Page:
• Wow. Really? Most kids with autism need assistance with any work they do, let alone homework. They have poor executive functioning skills, and many have a strong aversion to doing any work outside of school, meaning that any type of homework involves one-to-one coaching, including incentives and breaks. This is more than my 12 year old with autism could handle. If you read the post (or the previous one), he did attempt to play his test, even before anything was communicated to me about a test, and was unable to do so. I did request an extension when I first learned about the test (did you read the post at all??), and I am not looking to excuse him from this test, merely asking for time to prepare him for it, and asking the teacher to consider other options for testing him.

      You clearly didn’t read the post, and you clearly know very little about IEPs or students with special needs like autism. I would hope that you would do a bit more reading before coming to my blog and trying to make me feel like a bad parent. I’m curious… Are you a teacher?

    • I think there are teachers out there who see students with IEPs and 504s as more work. I think there are teachers out there who see those kids as getting unfair breaks. I see both of these types of teachers as a very real obstacle to inclusion.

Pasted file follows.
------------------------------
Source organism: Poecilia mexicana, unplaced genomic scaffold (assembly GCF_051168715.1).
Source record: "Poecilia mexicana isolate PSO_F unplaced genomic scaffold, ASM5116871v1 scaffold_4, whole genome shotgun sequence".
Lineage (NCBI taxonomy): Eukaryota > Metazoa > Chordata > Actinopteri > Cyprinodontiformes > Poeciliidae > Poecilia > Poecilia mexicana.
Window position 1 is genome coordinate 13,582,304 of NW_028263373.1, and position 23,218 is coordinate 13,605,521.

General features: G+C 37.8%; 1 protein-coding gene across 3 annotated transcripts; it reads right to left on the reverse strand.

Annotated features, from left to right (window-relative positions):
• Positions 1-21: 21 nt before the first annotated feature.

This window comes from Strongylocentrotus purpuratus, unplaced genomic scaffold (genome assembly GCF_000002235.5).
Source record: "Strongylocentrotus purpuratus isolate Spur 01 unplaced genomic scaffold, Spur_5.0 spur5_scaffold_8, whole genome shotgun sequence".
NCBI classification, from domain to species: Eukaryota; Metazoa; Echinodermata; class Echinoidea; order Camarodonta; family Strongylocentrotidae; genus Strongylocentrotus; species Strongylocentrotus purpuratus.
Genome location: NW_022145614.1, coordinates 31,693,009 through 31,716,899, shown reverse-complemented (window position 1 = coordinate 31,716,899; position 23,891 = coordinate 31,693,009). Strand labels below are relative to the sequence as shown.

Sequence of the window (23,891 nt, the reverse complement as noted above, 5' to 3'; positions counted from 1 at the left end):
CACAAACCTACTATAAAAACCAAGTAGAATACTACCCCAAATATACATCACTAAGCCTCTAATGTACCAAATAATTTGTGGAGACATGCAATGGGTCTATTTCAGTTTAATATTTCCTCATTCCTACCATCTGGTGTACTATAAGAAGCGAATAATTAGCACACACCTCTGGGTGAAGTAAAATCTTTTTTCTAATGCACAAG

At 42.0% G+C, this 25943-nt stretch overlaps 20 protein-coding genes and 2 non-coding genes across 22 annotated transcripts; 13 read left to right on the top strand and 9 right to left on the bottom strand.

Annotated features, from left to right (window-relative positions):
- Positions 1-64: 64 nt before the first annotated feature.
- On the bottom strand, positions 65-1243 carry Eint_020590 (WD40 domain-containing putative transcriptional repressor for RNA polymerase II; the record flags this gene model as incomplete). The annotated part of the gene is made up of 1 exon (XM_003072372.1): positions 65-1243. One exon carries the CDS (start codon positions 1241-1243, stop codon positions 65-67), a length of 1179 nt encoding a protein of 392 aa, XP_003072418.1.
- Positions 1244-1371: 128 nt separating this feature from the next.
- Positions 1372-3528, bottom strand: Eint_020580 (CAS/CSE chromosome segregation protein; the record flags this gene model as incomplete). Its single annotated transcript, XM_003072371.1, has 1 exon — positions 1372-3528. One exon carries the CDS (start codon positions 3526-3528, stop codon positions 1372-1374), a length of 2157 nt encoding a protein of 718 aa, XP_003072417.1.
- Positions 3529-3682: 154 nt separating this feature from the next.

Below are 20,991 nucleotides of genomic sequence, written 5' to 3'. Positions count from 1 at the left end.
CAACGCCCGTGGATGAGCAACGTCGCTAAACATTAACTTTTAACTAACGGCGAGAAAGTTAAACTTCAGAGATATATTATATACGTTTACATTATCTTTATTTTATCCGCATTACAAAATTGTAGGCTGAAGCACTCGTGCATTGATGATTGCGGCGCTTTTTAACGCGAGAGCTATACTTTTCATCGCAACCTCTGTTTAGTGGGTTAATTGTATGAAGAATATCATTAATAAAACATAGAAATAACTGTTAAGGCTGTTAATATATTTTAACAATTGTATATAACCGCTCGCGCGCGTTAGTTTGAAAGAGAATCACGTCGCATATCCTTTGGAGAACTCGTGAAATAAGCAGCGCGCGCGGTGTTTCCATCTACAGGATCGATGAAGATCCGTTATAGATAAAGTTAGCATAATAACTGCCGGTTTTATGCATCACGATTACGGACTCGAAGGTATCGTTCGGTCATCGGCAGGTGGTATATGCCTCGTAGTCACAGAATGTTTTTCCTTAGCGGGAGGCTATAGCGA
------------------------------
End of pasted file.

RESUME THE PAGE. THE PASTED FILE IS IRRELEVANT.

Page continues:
• I think students who have IEPs and 504s do require more work. As do kids who are below level in reading, or math, or have emotional or behavior problems, for whatever reason. But I don’t think that a teacher who thinks it requires more work is the obstacle. The obstacle would be how that teacher views the extra work. If they view it as part of their job (all in a day’s work), it’s okay. If they view it with a long suffering sigh, then it’s an obstacle. I did a collaborative class a couple of years ago and it was a hell of a lot of work, more work than I’ve ever done with a non-collab class. BUT, it was my job, and it helped the kids succeed, and that’s what needed to be done. If you get a teacher who sees it that way, you have a teacher who does the best for every kid. If you don’t, then you have serious problems, and probably have a teacher that shouldn’t be in the profession.
        And yes, if you have a teacher who thinks those kids are getting unfair breaks, then you have a really serious problem.
        And I was hoping this school would work better than the last.
        I hope your meeting goes well. 🙂

      • Good point, although I think that if you design your lessons using something like Universal Design for Learning, it isn’t more work, it’s smarter work, because your lessons are then accessible by students of all levels.

        This school is awesome!! Don’t get me wrong. We’re just having an issue with one teacher. I hope to do some enlightening on Wednesday morning, and if we can’t then we’ll have to decide where to go from there. One step at a time. 🙂